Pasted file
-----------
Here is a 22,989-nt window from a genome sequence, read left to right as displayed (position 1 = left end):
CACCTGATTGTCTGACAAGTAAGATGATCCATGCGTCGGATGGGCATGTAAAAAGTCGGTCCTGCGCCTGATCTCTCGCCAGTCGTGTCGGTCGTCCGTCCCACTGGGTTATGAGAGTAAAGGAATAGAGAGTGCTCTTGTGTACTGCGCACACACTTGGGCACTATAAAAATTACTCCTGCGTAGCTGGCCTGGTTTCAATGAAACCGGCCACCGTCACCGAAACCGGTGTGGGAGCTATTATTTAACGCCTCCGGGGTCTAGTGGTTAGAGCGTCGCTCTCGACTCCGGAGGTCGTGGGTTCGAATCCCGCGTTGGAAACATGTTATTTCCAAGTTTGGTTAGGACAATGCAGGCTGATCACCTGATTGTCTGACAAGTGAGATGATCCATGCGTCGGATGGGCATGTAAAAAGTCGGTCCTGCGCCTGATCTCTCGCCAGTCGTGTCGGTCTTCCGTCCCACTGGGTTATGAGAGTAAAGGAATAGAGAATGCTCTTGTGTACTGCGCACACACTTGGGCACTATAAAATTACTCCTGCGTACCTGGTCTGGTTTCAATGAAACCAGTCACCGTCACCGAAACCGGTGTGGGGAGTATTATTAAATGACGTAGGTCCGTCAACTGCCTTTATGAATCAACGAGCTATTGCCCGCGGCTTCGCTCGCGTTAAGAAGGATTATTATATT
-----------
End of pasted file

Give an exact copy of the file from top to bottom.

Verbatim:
Here is a 22,989-nt window from a genome sequence, read left to right as displayed (position 1 = left end):
CACCTGATTGTCTGACAAGTAAGATGATCCATGCGTCGGATGGGCATGTAAAAAGTCGGTCCTGCGCCTGATCTCTCGCCAGTCGTGTCGGTCGTCCGTCCCACTGGGTTATGAGAGTAAAGGAATAGAGAGTGCTCTTGTGTACTGCGCACACACTTGGGCACTATAAAAATTACTCCTGCGTAGCTGGCCTGGTTTCAATGAAACCGGCCACCGTCACCGAAACCGGTGTGGGAGCTATTATTTAACGCCTCCGGGGTCTAGTGGTTAGAGCGTCGCTCTCGACTCCGGAGGTCGTGGGTTCGAATCCCGCGTTGGAAACATGTTATTTCCAAGTTTGGTTAGGACAATGCAGGCTGATCACCTGATTGTCTGACAAGTGAGATGATCCATGCGTCGGATGGGCATGTAAAAAGTCGGTCCTGCGCCTGATCTCTCGCCAGTCGTGTCGGTCTTCCGTCCCACTGGGTTATGAGAGTAAAGGAATAGAGAATGCTCTTGTGTACTGCGCACACACTTGGGCACTATAAAATTACTCCTGCGTACCTGGTCTGGTTTCAATGAAACCAGTCACCGTCACCGAAACCGGTGTGGGGAGTATTATTAAATGACGTAGGTCCGTCAACTGCCTTTATGAATCAACGAGCTATTGCCCGCGGCTTCGCTCGCGTTAAGAAGGATTATTATATT